I doubt that would count. Non-solicitation agreements can usually be enforced because the customer list is a business asset and contains confidential information. In my line of business (healthcare), an employee taking my customer list to solicit would be a HIPAA violation to the Nth degree, and my company would be legally liable for the stolen info.

  29. Mouse*

    I’m starting a new job soon and had to sign a noncompete, but will receive a signing bonus after 30 days of employment for doing so. I’m guessing I shouldn’t count on receiving that bonus?

    1. I'm just here for the cats!*

      I would push back on that. After all, it’s not your fault that the law changed.

    2. Hlao-roo*

      The ruling is scheduled to take place in 120 days, so I think if you sign the non-compete in the next 90 days and get paid out 30 days after that you’re all set (and then the non-compete will be void on day 120, after the pay-out, unless you’re a senior executive).

    3. Wendy Darling*

      I would absolutely raise hell if you don’t get the bonus! You abided by the rules they gave you. Also this will very likely be held up in court for WELL longer than 30 days.

    4. so very tired*

      Same, minus the signing bonus. I asked them if the non-compete would apply for me and cited the FTC ruling, and they said that their legal department instructed them to have all new employees sign the non-compete agreement. I’m a bit concerned because I’m not sure how broadly this can be applied; per a specific industry like automotive or for a wider thing like all software companies that make stuff for the auto industry?

  30. Addison DeWitt*

    Many years ago in advertising… the local Baby Bell had lots of independent operators within the company who would go out and find their own advertising agency/freelancers to work with. I literally did work for the Baby Bell at five places in a row. One of them tried to pull the non-compete BS when they let me go, that I couldn’t work for Baby Bell for a year or whatever. First of all, our state would make that very hard to enforce at the level of a lowly copywriter– a CEO, maybe. But in any case, I just said “Hmm, you know, I worked on Baby Bell at Very Large Agency before I came here, I guess I should alert them and we can sue you together.”

    No more mention of any non-compete…

    1. Kevin Sours*

      Probably requires and act of congress. Which suggests voting for the people generally pushing this sort of policy.

    2. Noncompetes are Dumb*

      It does cover non-profits, but only if the non-profit qualifies as a “corporation” under the FTC Act’s unique definition of that term. It’s a very complicated distinction that the FTC addresses in its lengthy document announcing the new rule.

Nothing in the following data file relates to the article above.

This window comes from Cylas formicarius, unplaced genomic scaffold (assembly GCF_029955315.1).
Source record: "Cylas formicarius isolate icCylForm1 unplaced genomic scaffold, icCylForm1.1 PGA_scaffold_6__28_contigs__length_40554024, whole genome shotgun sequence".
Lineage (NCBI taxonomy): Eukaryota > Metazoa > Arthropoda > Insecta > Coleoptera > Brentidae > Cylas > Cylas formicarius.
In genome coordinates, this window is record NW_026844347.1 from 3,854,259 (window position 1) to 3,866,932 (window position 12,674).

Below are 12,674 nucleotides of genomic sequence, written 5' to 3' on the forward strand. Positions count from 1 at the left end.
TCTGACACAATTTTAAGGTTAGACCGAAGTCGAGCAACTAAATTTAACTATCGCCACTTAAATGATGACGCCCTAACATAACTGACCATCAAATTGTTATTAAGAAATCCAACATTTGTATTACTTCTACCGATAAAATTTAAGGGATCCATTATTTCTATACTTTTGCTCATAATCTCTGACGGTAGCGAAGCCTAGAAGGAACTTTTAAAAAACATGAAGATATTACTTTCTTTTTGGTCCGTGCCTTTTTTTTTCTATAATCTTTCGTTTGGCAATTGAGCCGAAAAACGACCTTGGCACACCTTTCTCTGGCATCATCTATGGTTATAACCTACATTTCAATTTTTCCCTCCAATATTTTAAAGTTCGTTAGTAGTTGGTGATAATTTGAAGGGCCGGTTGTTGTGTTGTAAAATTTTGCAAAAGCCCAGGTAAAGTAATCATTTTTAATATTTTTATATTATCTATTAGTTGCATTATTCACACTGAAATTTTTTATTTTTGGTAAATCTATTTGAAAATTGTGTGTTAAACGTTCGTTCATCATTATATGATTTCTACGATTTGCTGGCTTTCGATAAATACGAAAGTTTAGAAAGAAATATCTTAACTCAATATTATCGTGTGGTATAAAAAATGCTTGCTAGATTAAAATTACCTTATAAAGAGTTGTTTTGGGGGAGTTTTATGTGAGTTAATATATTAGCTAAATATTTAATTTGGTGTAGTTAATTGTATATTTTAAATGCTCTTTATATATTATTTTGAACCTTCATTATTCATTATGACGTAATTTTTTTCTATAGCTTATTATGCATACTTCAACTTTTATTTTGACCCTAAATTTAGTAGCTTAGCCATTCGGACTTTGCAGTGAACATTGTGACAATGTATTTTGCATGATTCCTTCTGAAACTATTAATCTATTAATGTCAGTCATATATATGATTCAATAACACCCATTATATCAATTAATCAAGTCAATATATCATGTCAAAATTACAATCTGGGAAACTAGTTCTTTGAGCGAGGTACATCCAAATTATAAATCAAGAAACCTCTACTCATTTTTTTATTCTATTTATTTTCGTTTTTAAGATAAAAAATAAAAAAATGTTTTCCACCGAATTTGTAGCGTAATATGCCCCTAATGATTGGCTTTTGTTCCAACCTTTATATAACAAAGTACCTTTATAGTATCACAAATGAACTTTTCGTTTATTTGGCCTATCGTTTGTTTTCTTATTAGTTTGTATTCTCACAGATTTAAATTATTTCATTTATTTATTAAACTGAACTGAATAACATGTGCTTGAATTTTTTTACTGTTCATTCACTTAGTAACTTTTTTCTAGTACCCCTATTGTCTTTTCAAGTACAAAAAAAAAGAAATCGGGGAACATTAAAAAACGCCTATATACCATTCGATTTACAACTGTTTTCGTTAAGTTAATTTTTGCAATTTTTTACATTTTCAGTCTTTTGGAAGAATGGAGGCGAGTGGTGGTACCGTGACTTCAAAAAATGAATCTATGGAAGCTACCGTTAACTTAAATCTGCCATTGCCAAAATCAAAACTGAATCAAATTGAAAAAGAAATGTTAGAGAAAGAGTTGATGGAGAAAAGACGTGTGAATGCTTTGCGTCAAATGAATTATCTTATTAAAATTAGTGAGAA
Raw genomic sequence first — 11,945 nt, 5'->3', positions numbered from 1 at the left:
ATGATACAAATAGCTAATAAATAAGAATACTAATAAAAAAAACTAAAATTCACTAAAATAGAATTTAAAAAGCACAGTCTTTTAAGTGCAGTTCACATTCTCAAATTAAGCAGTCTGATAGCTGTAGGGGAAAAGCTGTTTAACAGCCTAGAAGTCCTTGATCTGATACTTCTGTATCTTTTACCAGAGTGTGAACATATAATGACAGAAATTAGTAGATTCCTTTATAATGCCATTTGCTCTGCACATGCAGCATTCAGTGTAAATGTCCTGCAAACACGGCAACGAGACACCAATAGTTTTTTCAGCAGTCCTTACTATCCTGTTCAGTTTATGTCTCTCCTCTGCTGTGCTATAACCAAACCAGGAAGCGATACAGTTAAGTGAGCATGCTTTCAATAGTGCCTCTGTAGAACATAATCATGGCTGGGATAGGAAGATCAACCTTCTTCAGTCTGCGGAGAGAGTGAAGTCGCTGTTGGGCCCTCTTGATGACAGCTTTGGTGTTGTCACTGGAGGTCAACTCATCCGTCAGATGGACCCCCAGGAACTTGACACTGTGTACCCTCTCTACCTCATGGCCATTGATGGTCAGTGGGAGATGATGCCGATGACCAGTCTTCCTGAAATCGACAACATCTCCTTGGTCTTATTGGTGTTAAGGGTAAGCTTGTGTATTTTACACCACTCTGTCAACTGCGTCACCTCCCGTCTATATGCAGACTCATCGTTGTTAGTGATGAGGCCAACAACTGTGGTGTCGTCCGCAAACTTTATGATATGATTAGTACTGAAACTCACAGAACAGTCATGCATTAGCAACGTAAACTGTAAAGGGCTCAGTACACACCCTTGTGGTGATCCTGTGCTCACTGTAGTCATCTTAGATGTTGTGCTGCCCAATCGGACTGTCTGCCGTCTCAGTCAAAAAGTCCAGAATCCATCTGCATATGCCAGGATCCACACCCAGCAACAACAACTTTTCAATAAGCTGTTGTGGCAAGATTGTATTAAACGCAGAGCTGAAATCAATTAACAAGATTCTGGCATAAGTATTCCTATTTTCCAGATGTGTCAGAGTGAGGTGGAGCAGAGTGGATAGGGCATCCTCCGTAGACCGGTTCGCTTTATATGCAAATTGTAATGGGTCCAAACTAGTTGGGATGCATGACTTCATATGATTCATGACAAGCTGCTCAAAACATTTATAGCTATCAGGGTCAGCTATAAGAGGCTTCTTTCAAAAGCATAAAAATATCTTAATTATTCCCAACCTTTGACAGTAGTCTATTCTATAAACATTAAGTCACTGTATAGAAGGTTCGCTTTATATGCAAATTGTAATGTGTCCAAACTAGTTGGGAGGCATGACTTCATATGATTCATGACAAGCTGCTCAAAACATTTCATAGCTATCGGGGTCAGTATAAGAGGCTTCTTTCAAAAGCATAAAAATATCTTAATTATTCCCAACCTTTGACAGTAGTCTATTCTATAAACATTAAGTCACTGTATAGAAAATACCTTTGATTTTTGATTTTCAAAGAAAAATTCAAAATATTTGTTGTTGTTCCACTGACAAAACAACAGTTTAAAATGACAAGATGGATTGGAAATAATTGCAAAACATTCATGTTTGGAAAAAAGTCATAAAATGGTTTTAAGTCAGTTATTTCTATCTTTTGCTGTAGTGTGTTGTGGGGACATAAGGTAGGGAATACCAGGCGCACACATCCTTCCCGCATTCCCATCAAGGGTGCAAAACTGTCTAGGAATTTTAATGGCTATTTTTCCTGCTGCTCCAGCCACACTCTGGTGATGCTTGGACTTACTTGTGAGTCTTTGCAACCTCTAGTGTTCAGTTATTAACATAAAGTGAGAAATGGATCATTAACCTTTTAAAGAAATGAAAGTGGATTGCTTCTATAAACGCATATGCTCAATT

31. riverofmolecules*

    I wrote in a Friday open thread months ago about my work trying to get me to sign a non-compete. My coworker quit/was let go over it. I refused to sign and they didn’t fire me over it.

    In the conversation with my manager, he tried to tell me the NC was to protect me and of course they wouldn’t sue me in the various hypotheticals I posed (since the language was very vague and broad). “If this agreement is not going to be enforced, why have it at all?”

    Anyway, I work for an organization now where they explicitly say in the handbook that the default assumption should be you can do whatever work you want as long as it doesn’t interfere with this job.

  32. Fluff*

    Doc here. Non competes are standard and a royal pain. Employers use these no matter the specialty. I think as both intimidation and to keep you in line. Even primary care docs have them despite our area having a major shortage, no matter who you work for.

    The companies already protect themselves from $$ loss by requiring payback for moving expenses, sign on bonuses, etc. So it is not that. Patients are stuck with insurance plans in the USA so it is not so easy for them to up and leave a clinic or system. Physicians are not allowed to “steal” patients anyway.

    I doubt MD’s or DOs will be included since the salary range will cut them off.

    Long winded way of saying – non competes force you stay in a job longer that you want. Companies can put a clinic and more people right next to your office without you having a say. Bargaining is difficult because it is take it or leave it with many non-competes. Unless you go private / owned business- that’s the way if you want to be employed.

    1. NonprofitsAreWeird*

      Most docs won’t be included because the FTC has no regulatory authority over non-profits and technically most hospitals and health systems are non-profits.

      If you work in a for profit clinic or hospital the regular will apply so non-competes should be void unless you work in a policy making position (the salary alone is not sufficient).

  33. Forrest Gumption*

    Does anyone know how this ruling affects those of us who no longer work for the company for which we signed a noncompete, but are still within the three-year “non compete” period specified in the contract?

    1. My Boss is Dumber than Yours*